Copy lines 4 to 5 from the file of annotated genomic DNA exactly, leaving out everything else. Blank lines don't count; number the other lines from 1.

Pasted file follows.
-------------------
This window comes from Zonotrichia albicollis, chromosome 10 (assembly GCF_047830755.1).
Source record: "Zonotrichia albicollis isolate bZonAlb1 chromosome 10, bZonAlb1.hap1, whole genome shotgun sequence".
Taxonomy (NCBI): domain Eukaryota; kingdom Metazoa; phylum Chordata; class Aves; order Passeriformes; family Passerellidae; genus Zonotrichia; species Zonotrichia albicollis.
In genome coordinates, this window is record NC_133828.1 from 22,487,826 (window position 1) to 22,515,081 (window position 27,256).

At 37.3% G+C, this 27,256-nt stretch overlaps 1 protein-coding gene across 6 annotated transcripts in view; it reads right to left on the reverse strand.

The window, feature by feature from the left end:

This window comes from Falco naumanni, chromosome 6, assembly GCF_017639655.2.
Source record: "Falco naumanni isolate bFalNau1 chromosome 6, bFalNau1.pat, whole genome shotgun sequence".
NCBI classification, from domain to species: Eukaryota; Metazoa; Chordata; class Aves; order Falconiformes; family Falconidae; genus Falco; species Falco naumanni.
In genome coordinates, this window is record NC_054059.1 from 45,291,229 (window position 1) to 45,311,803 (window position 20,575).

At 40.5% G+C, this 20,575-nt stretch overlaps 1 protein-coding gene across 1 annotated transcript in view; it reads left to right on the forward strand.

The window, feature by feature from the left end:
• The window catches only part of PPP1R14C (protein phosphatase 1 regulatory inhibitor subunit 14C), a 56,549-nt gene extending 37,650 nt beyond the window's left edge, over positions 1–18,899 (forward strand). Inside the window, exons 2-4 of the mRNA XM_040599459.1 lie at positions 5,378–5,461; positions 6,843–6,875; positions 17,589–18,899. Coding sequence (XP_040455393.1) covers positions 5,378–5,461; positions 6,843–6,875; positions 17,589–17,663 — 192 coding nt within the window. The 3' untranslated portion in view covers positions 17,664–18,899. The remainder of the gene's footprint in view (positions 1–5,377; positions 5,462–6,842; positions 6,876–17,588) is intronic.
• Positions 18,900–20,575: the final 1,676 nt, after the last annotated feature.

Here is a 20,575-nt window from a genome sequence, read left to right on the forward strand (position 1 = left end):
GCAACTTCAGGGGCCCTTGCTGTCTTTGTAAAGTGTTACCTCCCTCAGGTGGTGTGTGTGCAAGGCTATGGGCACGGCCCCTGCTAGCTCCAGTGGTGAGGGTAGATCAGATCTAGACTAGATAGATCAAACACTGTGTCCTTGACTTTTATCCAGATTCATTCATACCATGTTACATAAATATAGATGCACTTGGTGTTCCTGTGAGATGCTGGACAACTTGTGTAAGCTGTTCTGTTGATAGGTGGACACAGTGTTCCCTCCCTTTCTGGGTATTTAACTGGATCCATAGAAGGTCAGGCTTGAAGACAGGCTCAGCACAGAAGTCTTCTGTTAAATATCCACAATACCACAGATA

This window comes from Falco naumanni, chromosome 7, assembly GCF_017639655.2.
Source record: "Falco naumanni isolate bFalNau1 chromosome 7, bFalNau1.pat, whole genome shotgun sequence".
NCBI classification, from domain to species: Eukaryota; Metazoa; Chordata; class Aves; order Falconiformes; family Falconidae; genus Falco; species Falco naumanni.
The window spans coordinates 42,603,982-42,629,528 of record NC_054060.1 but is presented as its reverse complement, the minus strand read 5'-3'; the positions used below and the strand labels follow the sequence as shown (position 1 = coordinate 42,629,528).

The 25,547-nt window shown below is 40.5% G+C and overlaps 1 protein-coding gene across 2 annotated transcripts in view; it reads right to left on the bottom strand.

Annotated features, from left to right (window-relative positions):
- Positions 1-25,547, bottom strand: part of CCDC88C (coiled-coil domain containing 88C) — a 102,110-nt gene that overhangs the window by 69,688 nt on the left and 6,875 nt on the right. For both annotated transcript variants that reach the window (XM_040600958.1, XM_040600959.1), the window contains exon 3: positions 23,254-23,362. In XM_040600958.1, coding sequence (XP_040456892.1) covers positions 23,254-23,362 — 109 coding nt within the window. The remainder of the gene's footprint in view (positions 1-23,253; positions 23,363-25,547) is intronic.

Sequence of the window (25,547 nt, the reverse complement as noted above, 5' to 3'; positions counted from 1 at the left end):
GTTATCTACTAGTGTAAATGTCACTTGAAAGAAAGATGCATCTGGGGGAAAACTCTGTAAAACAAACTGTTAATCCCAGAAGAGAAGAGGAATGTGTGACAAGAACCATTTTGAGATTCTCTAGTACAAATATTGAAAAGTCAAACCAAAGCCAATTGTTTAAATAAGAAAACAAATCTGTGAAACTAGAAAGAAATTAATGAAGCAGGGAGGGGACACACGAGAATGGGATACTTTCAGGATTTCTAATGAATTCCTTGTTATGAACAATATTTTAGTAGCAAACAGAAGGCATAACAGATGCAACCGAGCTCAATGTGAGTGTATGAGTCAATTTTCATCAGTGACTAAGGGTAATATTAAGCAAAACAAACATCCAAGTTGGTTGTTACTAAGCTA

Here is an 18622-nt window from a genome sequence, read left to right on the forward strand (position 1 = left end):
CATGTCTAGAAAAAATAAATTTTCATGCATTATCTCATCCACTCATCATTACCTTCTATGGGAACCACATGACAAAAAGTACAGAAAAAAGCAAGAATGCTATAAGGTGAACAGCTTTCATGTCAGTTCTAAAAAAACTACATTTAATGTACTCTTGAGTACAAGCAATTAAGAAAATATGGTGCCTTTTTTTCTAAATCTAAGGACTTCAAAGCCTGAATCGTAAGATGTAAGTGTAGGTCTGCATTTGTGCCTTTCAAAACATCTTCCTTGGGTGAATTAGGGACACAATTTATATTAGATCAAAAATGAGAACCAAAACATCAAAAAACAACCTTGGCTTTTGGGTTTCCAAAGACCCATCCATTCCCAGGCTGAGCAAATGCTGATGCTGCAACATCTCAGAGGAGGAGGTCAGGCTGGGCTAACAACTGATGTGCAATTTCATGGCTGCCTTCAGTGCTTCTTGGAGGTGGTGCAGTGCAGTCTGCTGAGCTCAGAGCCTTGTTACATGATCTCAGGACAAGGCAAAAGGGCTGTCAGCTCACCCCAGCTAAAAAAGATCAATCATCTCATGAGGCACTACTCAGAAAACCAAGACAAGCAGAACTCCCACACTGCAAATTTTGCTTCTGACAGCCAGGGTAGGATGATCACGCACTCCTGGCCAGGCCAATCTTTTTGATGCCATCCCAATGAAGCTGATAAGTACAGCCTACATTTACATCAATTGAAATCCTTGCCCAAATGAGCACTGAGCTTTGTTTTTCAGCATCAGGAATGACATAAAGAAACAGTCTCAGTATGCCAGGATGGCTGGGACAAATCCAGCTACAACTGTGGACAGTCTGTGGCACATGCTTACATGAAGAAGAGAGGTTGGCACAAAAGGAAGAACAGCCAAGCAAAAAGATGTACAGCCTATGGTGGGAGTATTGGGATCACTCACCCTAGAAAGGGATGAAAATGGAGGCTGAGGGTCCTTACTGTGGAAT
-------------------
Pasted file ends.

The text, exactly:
In genome coordinates, this window is record NC_133828.1 from 22,487,826 (window position 1) to 22,515,081 (window position 27,256).

At 37.3% G+C, this 27,256-nt stretch overlaps 1 protein-coding gene across 6 annotated transcripts in view; it reads right to left on the reverse strand.